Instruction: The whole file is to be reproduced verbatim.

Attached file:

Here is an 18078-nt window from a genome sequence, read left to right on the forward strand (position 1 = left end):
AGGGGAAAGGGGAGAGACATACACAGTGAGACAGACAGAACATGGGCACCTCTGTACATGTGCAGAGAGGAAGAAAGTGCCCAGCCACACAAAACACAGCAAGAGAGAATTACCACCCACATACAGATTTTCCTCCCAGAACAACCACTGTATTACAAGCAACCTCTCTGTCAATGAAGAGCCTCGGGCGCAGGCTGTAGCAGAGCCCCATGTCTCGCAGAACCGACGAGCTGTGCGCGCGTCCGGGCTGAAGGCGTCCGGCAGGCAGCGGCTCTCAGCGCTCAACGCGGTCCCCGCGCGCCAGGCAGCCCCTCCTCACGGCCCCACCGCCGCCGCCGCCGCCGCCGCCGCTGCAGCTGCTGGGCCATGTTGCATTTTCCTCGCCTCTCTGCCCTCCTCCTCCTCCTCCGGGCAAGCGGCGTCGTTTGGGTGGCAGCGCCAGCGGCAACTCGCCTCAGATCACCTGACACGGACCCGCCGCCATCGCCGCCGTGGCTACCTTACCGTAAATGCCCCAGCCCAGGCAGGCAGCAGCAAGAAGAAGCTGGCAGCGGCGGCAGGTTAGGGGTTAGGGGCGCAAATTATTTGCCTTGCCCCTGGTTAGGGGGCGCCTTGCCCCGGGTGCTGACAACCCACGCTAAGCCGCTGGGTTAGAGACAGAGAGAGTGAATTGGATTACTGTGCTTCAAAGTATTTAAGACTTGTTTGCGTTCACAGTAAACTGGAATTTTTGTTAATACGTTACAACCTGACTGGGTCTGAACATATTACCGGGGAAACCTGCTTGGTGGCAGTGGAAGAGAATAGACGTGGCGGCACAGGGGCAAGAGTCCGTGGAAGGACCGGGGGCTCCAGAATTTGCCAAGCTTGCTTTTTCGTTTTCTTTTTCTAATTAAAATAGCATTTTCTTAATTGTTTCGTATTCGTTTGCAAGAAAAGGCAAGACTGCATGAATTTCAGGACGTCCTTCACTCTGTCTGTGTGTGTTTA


Here is an 18078-nt window from a genome sequence, read left to right on the forward strand (position 1 = left end):
AGGGGAAAGGGGAGAGACATACACAGTGAGACAGACAGAACATGGGCACCTCTGTACATGTGCAGAGAGGAAGAAAGTGCCCAGCCACACAAAACACAGCAAGAGAGAATTACCACCCACATACAGATTTTCCTCCCAGAACAACCACTGTATTACAAGCAACCTCTCTGTCAATGAAGAGCCTCGGGCGCAGGCTGTAGCAGAGCCCCATGTCTCGCAGAACCGACGAGCTGTGCGCGCGTCCGGGCTGAAGGCGTCCGGCAGGCAGCGGCTCTCAGCGCTCAACGCGGTCCCCGCGCGCCAGGCAGCCCCTCCTCACGGCCCCACCGCCGCCGCCGCCGCCGCCGCCGCTGCAGCTGCTGGGCCATGTTGCATTTTCCTCGCCTCTCTGCCCTCCTCCTCCTCCTCCGGGCAAGCGGCGTCGTTTGGGTGGCAGCGCCAGCGGCAACTCGCCTCAGATCACCTGACACGGACCCGCCGCCATCGCCGCCGTGGCTACCTTACCGTAAATGCCCCAGCCCAGGCAGGCAGCAGCAAGAAGAAGCTGGCAGCGGCGGCAGGTTAGGGGTTAGGGGCGCAAATTATTTGCCTTGCCCCTGGTTAGGGGGCGCCTTGCCCCGGGTGCTGACAACCCACGCTAAGCCGCTGGGTTAGAGACAGAGAGAGTGAATTGGATTACTGTGCTTCAAAGTATTTAAGACTTGTTTGCGTTCACAGTAAACTGGAATTTTTGTTAATACGTTACAACCTGACTGGGTCTGAACATATTACCGGGGAAACCTGCTTGGTGGCAGTGGAAGAGAATAGACGTGGCGGCACAGGGGCAAGAGTCCGTGGAAGGACCGGGGGCTCCAGAATTTGCCAAGCTTGCTTTTTCGTTTTCTTTTTCTAATTAAAATAGCATTTTCTTAATTGTTTCGTATTCGTTTGCAAGAAAAGGCAAGACTGCATGAATTTCAGGACGTCCTTCACTCTGTCTGTGTGTGTTTA